Early this year, the ACR was awarded an innovation grant from the American Society of Association Executives (ASAE) for a proposal designed to engage its members about health disparities among patients with rheumatic diseases.1 The program’s first phase will focus on creating plans to diminish racial and ethnic disparities for those patients.
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The goal of ASAE’s Innovation Grants Program, which began funding ideas in 2013, is to “provide awards to support creative exploration and project development that will raise the association community’s awareness of and engagement with innovative ideas and projects,” according to the ASAE website. The program is supported by SunTrust Foundation, GEICO and law firm Whiteford, Taylor & Preston. The ACR was one of five 2018 winners. The others are the Association of College and University Housing Officers—International, the BBB Wise Giving Alliance, the International Association of Fairs and Expositions and the National Association of School Nurses.
The ACR’s $10,000 grant will fund a new program: Uniting Collaborators for Innovation (UCOIN). The initiative’s goal is to reduce disparities by serving as “a career development incubator for members,” according to grant application documents. Rheumatologist S. Sam Lim, MD, MPH, ACR’s UCOIN Working Group chair, says that one of the first steps in addressing disparities is to encourage rheumatologists to pursue potentially innovative ideas.
“Throughout their training, healthcare professionals gain the knowledge and skills to become capable clinicians, researchers and academicians,” says Dr. Lim, professor of medicine in the Division of Rheumatology at Emory University School of Medicine, Atlanta. “But learning how to build a career—to adeptly navigate day-to-day realities, be confident, become expert in the subject matter of a field—takes more. Therefore, an additional and external place where rheumatology professionals with common interests [can] get support … [enables] an important opportunity for growth.”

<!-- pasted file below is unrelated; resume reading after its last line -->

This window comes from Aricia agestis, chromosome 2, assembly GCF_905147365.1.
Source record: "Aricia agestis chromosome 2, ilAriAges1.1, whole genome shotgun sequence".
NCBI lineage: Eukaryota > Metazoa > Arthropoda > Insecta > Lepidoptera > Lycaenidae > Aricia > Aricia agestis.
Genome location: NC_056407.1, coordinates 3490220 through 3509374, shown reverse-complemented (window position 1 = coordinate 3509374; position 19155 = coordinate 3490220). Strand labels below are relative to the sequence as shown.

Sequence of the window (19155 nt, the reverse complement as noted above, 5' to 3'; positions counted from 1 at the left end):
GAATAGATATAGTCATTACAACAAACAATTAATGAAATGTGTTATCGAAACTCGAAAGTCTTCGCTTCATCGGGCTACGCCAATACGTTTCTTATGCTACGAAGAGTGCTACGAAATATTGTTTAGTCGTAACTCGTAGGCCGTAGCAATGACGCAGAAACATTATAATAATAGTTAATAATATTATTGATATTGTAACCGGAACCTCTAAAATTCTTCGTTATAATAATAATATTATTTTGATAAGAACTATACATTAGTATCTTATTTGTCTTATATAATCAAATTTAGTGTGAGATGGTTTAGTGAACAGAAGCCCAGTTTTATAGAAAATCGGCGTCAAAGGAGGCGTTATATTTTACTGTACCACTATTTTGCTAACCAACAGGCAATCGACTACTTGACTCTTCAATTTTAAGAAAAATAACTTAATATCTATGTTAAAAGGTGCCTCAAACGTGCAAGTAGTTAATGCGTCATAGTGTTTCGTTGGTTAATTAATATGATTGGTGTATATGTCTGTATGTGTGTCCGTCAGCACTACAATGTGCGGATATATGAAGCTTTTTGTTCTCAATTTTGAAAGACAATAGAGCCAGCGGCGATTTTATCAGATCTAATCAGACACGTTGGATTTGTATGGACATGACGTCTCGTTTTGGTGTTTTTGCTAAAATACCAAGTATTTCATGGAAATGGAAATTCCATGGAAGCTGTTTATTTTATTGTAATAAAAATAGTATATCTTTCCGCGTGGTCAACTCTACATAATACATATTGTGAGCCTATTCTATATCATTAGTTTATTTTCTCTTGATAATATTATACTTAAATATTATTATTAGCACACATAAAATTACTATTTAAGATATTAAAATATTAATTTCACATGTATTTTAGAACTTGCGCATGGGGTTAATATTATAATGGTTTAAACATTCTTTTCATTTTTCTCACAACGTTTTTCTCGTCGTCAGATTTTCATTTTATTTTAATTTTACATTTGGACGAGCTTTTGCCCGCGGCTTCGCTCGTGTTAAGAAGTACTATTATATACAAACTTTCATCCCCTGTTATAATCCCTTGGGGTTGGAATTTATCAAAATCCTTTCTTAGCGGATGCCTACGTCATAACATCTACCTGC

And the timing for this opportunity may never have been more important, he says.
“The reason for this focus is that people of color in the U.S. are disproportionately affected by several rheumatic diseases,” Dr. Lim says. “Additionally, Americans are more racially and ethnically diverse than in the past, and projections show that there will not be a single racial or ethnic majority by 2055. Thus, for ACR members, the professional and societal consequences of health disparities will continue to grow.”
Dr. Lim adds that ACR membership itself will only become more diverse over time, as well—a point also noted in the 2015 ACR Workforce Study of Rheumatology Specialists in the U.S.2 To be clear, addressing the association’s diversity is not part of the scope of the grant, but engaging all ACR members on racial and ethnic disparities in patients—with a focus on minority members—may, in turn, draw more people of color to the specialty.